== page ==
The Grinch Stole Chrismukkah
In my opinion, Jews shouldn’t celebrate Christmas.
And that was the sentence that launched a thousand lips.
I encapsulated my feelings on Jews and Christmas in a blog post I wrote for Kveller, a Jewish parenting website for which I am a contributing editor. I wrote that “if you really look at the meanings of the holidays, there is a fundamental cognitive dissonance that can’t be reconciled. Specifically: The entire point of Hanukkah is to celebrate people who died rather than practice any religion other than Judaism. And to celebrate that and a holiday that celebrates the birth of someone who Christians believe is the son of God does not make sense.”
Christmas is a Christian holiday and, in my opinion, should not be celebrated in a Jewish home, even by an intermarried couple. This does, after all, seem to be the message of Hanukkah itself. “The Maccabees would rather die than observe any religion other than their own — they recognized that they would and could not be anything other than who they were, Jews,” I wrote. “And it is that determination to be who we are and no one else that is what we are celebrating when we celebrate Hanukkah. It’s not presents, not the endless Jewish song YouTube videos and not the ‘holiday spirit.’ What we are celebrating, I’d argue, is bravery and defiance in the name of protecting our Judaism and who we truly are. That is the true miracle. The miracles are those lights of people’s Jewish identities, fighting against the darkness of the rest of the world that threatens to consume them.”
The post went up on December 14. By the end of the weekend, the piece had elicited an extraordinary response online, covering the spectrum of approval to disapproval. More than 1,000 people had linked to the essay on Facebook.
There were those who said there is nothing “wrong” with intermarried, non-Jewish parents sharing their traditions and faith with their Jewish children. Others argued that Christmas has, in America, become a secular holiday akin to Halloween or Valentine’s Day, and therefore it is perfectly “kosher” (my word choice), particularly for a more secular-leaning Jew. “Jordana, what you’re doing with this piece is really the most divisive thing that Jews do to other Jews these day, which is to tell your fellow Jews that they are not ‘Jewish enough,’” one writer commented.
Even the reason that the piece triggered such a deluge of commentary is up for debate, depending on your perspective. Over lunch at a kosher restaurant, an observant friend of mine said: “You know why people responded that way to your post? Because they know they’re doing the wrong thing by putting up a Christmas tree in their home, and they feel guilty about it, and ashamed of themselves.” But in an e-mail correspondence with someone opposed to the piece, I was told that I was to blame for the volcanic response, because my prescriptive posture of what people “should” or “shouldn’t” do was a hurtful one.
And what do I think now, with a few days removed? Well, I don’t think that I single-handedly divided the Jewish community as much as I highlighted a split within it — and it’s a Grand Canyon-sized rift that will not go away simply by us refusing to acknowledge it, and one whose dangers can be dealt with only by facing it full on.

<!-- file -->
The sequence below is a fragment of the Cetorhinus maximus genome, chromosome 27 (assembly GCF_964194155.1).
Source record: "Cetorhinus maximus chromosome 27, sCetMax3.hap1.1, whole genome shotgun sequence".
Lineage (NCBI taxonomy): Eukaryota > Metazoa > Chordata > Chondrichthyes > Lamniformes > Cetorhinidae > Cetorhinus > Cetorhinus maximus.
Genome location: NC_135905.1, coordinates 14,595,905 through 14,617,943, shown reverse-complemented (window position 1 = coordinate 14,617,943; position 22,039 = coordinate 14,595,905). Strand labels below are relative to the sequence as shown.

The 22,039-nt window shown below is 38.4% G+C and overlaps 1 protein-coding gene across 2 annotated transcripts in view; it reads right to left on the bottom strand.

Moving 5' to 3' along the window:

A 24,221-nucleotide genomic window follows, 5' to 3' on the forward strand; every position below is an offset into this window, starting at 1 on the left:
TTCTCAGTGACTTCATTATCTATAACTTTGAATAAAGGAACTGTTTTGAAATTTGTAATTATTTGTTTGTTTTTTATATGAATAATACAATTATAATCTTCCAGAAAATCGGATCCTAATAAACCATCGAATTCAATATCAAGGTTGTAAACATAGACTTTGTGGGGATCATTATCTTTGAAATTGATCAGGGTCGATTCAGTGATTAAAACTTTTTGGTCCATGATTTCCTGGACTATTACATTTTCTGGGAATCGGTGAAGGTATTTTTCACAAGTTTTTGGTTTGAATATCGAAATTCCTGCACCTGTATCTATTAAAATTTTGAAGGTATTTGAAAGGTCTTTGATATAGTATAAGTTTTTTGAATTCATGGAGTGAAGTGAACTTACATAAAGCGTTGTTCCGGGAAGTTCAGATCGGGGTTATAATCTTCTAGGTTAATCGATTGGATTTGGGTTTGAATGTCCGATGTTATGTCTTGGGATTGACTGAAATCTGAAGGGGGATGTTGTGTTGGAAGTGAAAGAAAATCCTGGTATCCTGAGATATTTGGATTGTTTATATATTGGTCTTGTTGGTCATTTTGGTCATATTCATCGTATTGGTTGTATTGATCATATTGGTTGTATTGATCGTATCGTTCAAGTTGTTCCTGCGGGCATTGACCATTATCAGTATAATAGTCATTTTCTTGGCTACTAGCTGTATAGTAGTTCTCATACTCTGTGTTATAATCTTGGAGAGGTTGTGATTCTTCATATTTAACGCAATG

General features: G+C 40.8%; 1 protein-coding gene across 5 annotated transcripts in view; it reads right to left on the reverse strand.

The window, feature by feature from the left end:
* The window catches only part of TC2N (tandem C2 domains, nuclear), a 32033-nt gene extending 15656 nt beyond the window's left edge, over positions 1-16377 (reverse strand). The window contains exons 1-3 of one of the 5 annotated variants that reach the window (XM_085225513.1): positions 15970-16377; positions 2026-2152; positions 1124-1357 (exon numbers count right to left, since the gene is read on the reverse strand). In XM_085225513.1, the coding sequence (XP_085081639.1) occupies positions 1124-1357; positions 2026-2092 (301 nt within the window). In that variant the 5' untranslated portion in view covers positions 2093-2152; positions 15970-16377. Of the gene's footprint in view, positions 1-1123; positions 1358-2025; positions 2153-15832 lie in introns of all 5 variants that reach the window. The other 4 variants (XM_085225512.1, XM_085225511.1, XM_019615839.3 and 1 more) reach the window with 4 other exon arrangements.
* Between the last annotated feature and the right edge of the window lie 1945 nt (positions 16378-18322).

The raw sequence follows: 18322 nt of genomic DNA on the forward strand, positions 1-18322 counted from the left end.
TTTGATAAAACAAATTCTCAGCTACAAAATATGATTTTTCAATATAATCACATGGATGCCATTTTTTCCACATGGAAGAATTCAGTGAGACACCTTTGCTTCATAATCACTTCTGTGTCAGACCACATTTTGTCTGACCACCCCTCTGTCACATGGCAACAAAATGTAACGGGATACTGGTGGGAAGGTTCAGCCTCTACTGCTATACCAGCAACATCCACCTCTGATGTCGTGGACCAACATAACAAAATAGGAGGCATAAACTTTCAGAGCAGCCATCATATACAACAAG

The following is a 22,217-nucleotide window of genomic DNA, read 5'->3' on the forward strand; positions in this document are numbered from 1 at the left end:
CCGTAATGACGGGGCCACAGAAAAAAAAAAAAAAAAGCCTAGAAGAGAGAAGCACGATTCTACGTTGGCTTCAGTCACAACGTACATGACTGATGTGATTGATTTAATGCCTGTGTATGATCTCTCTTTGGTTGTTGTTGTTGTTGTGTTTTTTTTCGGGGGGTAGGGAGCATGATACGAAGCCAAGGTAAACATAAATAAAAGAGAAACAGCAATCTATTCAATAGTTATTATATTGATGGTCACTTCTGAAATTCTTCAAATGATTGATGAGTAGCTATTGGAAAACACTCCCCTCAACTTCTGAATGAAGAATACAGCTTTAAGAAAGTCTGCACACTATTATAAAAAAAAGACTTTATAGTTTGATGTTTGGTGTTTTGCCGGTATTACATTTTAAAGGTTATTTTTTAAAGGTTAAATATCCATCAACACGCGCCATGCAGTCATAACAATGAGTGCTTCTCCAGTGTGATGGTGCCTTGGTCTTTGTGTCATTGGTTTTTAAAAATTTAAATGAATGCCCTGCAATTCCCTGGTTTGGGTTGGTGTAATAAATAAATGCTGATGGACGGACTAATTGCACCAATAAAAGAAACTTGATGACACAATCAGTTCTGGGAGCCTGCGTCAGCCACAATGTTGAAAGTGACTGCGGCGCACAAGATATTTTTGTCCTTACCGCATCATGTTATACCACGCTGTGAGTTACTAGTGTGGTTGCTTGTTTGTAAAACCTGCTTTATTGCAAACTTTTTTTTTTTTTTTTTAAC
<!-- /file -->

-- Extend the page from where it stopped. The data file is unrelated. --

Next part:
All over modern America there are many, many intermarriages and many, many unaffiliated Jews. I was recently in Los Angeles, and while driving around Beverly Hills I saw many homes with Christmas wreaths on their doors just inches away from mezuzahs. To riff off Ben Franklin, I’m not entirely sure if those doors I saw are open doors or closed ones.
There are those who contend that those doors are wide open and that cultural fusion exemplifies a brighter future of tolerance and understanding. These people call me, in various words, the Hanukkah equivalent of a grinch, whose dissension is in active opposition to peace, love and all things good. Contrary to my detractors’ suppositions, though, I’m very much a proponent of tolerance, and believe that a pluralistic Judaism is a strong Judaism.
That being said, though, I do feel strongly that it is incumbent upon each of us to closely examine what he or she does — and does not do — Jewishly, what that means to each of us and why. My fear, and one that I expressed in my original piece, is that a Christmas-tree-in-the-living-room tolerance seems to stem from a lack of understanding of Judaism: that it’s evidence of confusion rather than of fusion. In efforts to be everything to everyone, I wonder if we, as Jews, risk dissolving into nothing.
I still feel strongly about this, but I was challenged by the responses to the piece and was forced to examine my own views — as were, I believe, its readers. In a way, the discussion the piece triggered was so much more valuable than the piece itself. People read it and responded — viscerally, passionately, defensively, eagerly — all in an effort to explain their viewpoint to others, and possibly, even to themselves. Just like in the time of the Maccabees, we all ended up asserting anew our boundaries and sacred spaces. And that was, although not in the same way as in days of old, its own rededication.
Jordana Horn is a lawyer, journalist, aspiring novelist, and many other things, but is not celebrating Christmas.